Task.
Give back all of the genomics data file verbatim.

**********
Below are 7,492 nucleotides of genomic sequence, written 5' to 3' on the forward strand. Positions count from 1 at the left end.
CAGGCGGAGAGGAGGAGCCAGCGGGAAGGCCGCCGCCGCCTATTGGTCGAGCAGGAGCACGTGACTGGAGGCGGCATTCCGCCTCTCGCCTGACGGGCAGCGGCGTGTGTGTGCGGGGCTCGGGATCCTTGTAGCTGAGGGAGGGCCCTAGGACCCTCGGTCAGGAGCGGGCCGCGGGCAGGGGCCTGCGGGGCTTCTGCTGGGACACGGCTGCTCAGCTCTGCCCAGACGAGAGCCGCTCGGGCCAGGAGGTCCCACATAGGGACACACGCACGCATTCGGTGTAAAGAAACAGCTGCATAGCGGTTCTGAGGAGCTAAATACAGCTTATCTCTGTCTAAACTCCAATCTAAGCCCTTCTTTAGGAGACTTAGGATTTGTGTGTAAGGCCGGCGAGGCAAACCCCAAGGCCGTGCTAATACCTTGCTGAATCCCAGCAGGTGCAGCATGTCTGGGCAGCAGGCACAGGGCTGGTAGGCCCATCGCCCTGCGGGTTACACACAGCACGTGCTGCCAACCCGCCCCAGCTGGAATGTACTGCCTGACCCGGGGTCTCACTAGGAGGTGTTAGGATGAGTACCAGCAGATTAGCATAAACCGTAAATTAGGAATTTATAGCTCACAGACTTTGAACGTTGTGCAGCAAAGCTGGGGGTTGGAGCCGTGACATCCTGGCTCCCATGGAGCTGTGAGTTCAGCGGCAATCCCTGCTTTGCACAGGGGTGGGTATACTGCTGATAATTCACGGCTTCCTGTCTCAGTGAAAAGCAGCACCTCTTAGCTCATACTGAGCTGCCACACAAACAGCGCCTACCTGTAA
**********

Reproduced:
Below are 7,492 nucleotides of genomic sequence, written 5' to 3' on the forward strand. Positions count from 1 at the left end.
CAGGCGGAGAGGAGGAGCCAGCGGGAAGGCCGCCGCCGCCTATTGGTCGAGCAGGAGCACGTGACTGGAGGCGGCATTCCGCCTCTCGCCTGACGGGCAGCGGCGTGTGTGTGCGGGGCTCGGGATCCTTGTAGCTGAGGGAGGGCCCTAGGACCCTCGGTCAGGAGCGGGCCGCGGGCAGGGGCCTGCGGGGCTTCTGCTGGGACACGGCTGCTCAGCTCTGCCCAGACGAGAGCCGCTCGGGCCAGGAGGTCCCACATAGGGACACACGCACGCATTCGGTGTAAAGAAACAGCTGCATAGCGGTTCTGAGGAGCTAAATACAGCTTATCTCTGTCTAAACTCCAATCTAAGCCCTTCTTTAGGAGACTTAGGATTTGTGTGTAAGGCCGGCGAGGCAAACCCCAAGGCCGTGCTAATACCTTGCTGAATCCCAGCAGGTGCAGCATGTCTGGGCAGCAGGCACAGGGCTGGTAGGCCCATCGCCCTGCGGGTTACACACAGCACGTGCTGCCAACCCGCCCCAGCTGGAATGTACTGCCTGACCCGGGGTCTCACTAGGAGGTGTTAGGATGAGTACCAGCAGATTAGCATAAACCGTAAATTAGGAATTTATAGCTCACAGACTTTGAACGTTGTGCAGCAAAGCTGGGGGTTGGAGCCGTGACATCCTGGCTCCCATGGAGCTGTGAGTTCAGCGGCAATCCCTGCTTTGCACAGGGGTGGGTATACTGCTGATAATTCACGGCTTCCTGTCTCAGTGAAAAGCAGCACCTCTTAGCTCATACTGAGCTGCCACACAAACAGCGCCTACCTGTAA